My hopes and prayers are that our grandchildren’s hearts would “beam and blaze” courage, tenacity, ingenuity, compassion, honesty, and integrity in the midst of any future adversity. Billy Graham reminds us that “Comfort and prosperity have never enriched the world as much as adversity has.” To shield our grandchildren from hardships robs them of opportunities – for loving, for learning, for character growth – opportunities to enrich their lives and the world. I don’t want my grandchildren to miss any opportunities!
Lt. Governor Dan Patrick may be “All in.” with risking Granny and Pawpaw’s lives to keep the economy from falling, but this granny is most definitely NOT — especially for the sake of the grandkids.
There has been a great deal already said and written to memorialize and honor the life of Rachel Held Evens, yet, for some reason, I feel compelled to add my voice. When word of her death came across my newsfeed, I was shocked. Such an untimely death at 37-years old and seemingly unexplainable causes even in the midst of such modern medical technology and treatment. Though I only knew RHE through her writing, I immediately felt a void, a loss, and a profound sense of grief in my soul even as I tried to wrap my brain around the fact of her death. My heart ached for her family, her husband, Dan, and their two small children who might not ever remember their mother.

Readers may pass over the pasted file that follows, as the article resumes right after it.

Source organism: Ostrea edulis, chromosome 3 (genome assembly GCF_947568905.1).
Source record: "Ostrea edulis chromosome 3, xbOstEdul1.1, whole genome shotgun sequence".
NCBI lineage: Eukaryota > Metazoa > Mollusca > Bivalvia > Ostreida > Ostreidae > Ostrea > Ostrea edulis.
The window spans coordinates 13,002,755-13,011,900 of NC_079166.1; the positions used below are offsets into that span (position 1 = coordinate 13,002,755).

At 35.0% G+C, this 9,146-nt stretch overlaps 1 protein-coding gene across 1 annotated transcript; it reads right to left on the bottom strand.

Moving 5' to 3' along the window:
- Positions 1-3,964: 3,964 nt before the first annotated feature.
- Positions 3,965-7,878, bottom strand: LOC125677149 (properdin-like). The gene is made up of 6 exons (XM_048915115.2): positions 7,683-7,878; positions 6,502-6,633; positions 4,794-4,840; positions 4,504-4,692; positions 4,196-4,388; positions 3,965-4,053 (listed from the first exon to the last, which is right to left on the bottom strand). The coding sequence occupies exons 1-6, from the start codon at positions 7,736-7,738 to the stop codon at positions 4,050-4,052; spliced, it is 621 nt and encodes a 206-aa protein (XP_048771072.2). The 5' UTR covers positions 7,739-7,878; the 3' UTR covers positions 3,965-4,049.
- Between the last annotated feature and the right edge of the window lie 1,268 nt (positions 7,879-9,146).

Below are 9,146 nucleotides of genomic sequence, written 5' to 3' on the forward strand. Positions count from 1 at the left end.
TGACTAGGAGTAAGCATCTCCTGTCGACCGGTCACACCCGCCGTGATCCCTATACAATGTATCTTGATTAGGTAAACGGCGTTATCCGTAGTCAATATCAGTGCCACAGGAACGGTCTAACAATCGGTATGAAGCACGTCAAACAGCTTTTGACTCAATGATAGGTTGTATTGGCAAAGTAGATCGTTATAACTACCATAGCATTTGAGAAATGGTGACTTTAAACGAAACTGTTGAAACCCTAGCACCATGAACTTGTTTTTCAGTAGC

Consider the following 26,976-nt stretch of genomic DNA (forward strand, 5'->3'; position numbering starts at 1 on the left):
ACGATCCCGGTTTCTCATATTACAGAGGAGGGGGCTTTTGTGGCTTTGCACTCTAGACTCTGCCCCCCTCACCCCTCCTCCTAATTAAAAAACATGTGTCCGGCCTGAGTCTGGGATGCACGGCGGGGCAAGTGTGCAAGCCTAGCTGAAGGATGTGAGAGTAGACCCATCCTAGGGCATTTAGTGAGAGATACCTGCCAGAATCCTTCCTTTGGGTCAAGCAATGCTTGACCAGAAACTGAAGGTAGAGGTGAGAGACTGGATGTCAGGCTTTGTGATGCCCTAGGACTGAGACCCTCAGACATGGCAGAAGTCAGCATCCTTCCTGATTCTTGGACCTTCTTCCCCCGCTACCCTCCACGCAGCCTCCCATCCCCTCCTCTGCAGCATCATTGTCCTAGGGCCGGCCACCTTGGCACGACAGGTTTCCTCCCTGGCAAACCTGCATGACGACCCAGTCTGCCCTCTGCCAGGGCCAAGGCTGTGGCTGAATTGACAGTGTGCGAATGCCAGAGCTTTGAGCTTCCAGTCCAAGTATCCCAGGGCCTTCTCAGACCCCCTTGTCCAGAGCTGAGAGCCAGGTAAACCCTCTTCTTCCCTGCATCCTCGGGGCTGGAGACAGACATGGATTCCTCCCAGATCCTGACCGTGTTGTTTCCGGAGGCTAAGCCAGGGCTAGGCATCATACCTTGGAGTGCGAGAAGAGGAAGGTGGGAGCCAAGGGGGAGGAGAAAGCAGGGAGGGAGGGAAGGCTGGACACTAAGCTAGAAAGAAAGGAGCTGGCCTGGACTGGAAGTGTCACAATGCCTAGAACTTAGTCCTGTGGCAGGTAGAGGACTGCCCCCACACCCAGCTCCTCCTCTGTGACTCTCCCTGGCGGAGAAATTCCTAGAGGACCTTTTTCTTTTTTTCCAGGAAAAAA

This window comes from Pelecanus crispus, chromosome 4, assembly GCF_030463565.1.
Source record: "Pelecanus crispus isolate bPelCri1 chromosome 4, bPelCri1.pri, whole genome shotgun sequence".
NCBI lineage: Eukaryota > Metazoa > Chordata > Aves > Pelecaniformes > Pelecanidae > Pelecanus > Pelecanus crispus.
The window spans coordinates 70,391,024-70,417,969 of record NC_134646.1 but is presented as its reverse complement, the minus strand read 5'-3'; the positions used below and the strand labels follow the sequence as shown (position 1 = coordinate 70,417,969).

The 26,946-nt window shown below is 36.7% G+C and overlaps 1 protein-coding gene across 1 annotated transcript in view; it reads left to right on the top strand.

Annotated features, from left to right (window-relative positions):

Upon hearing of her death I immediately went to my bookshelf and pulled out Searching for Sunday: Loving, Leaving, and Finding the Church, published in April 2015. I find it interesting that April 2015 also marked my leaving the church I loved. I have been a Christian and a member of an evangelical church since I was 13; however, on April 26, 2015, at age 64 I left the church. I had been a member of this particular church for almost 15 years. I was feeling unmoored. Full of questions and doubting the dogma and doctrine I had proclaimed for decades. I discovered Searching for Sunday and read it in December 2015. As I read I felt a kindred spirit with RHE. I was not alone in my questions, doubts, and leaving.
My Searching for Sunday is dog-eared, underlined and heavy with sticky notes. In rereading passages since RHE’s death I am, again, awed by the biblical knowledge, spiritual depth, and courageous, prophetic voice of this young woman. In my reading I was struck with her frequent exhortation—Pay attention!
With all the words that have already been said/written in the last week about Rachel Held Evans, I can think of no better way to honor her life and work than to share her own words:
“So, too the Spirit, inhaled and exhaled in a million quotidian ways, animates, revives, nourishes, sustains, speaks. It is as near as the nose and as everywhere as the air, so pay attention.” —page161
“ . . .the gift of the Holy Spirit. It’s as invisible as your breath but as certain as your skin, so pay attention and don’t forget who you are.” –page 163